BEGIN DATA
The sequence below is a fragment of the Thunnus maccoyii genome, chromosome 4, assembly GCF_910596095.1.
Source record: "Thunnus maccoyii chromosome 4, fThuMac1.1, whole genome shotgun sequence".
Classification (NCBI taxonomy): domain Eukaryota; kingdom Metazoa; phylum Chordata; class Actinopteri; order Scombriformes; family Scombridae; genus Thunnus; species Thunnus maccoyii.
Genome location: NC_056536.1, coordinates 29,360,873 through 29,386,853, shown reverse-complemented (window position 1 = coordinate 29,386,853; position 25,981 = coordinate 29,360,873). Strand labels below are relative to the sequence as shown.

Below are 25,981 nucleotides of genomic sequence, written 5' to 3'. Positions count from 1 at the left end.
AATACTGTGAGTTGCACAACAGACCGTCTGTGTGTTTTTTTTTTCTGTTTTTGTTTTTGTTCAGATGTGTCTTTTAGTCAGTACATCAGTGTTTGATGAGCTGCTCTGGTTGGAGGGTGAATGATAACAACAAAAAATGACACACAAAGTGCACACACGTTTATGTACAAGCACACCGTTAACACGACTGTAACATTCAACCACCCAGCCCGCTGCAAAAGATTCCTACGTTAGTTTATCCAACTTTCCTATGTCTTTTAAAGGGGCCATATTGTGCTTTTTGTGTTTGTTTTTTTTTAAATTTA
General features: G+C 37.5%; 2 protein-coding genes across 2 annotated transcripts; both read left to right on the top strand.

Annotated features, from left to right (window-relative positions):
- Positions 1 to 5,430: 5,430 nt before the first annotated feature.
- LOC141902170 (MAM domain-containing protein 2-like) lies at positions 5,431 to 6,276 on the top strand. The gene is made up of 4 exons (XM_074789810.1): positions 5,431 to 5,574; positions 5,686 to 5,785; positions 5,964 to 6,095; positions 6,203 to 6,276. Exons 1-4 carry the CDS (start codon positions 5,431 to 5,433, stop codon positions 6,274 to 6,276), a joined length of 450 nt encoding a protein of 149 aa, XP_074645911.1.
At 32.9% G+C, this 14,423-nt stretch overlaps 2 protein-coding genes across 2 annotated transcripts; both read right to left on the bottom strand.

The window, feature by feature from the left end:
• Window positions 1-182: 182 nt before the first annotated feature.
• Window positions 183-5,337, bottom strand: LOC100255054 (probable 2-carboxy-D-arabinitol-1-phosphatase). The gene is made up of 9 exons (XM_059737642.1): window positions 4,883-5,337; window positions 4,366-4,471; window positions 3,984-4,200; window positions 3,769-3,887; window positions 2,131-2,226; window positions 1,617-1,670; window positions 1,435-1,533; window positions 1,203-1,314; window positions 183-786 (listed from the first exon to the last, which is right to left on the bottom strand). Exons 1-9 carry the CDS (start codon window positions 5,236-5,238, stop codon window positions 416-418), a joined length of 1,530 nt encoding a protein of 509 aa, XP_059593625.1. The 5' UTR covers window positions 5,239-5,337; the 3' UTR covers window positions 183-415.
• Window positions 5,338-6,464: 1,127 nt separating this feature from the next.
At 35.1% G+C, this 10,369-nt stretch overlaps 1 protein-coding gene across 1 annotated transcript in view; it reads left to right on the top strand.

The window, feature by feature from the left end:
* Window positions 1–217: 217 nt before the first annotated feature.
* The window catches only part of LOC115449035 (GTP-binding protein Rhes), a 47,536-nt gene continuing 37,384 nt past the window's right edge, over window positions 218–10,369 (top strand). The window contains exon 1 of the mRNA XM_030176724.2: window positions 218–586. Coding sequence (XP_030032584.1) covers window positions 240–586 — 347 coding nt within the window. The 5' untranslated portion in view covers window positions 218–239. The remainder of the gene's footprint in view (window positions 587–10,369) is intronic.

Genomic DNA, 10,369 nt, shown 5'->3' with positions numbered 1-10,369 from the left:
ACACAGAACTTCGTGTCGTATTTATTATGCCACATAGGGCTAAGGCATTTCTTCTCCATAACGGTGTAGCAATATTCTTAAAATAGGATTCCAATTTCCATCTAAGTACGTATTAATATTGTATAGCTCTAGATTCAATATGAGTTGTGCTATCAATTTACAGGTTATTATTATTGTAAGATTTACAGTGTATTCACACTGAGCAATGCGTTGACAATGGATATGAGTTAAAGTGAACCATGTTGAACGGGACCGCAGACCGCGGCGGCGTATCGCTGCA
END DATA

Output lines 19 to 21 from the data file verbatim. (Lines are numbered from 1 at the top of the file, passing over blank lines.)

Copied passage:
* The window catches only part of LOC115449035 (GTP-binding protein Rhes), a 47,536-nt gene continuing 37,384 nt past the window's right edge, over window positions 218–10,369 (top strand). The window contains exon 1 of the mRNA XM_030176724.2: window positions 218–586. Coding sequence (XP_030032584.1) covers window positions 240–586 — 347 coding nt within the window. The 5' untranslated portion in view covers window positions 218–239. The remainder of the gene's footprint in view (window positions 587–10,369) is intronic.

Genomic DNA, 10,369 nt, shown 5'->3' with positions numbered 1-10,369 from the left:
ACACAGAACTTCGTGTCGTATTTATTATGCCACATAGGGCTAAGGCATTTCTTCTCCATAACGGTGTAGCAATATTCTTAAAATAGGATTCCAATTTCCATCTAAGTACGTATTAATATTGTATAGCTCTAGATTCAATATGAGTTGTGCTATCAATTTACAGGTTATTATTATTGTAAGATTTACAGTGTATTCACACTGAGCAATGCGTTGACAATGGATATGAGTTAAAGTGAACCATGTTGAACGGGACCGCAGACCGCGGCGGCGTATCGCTGCA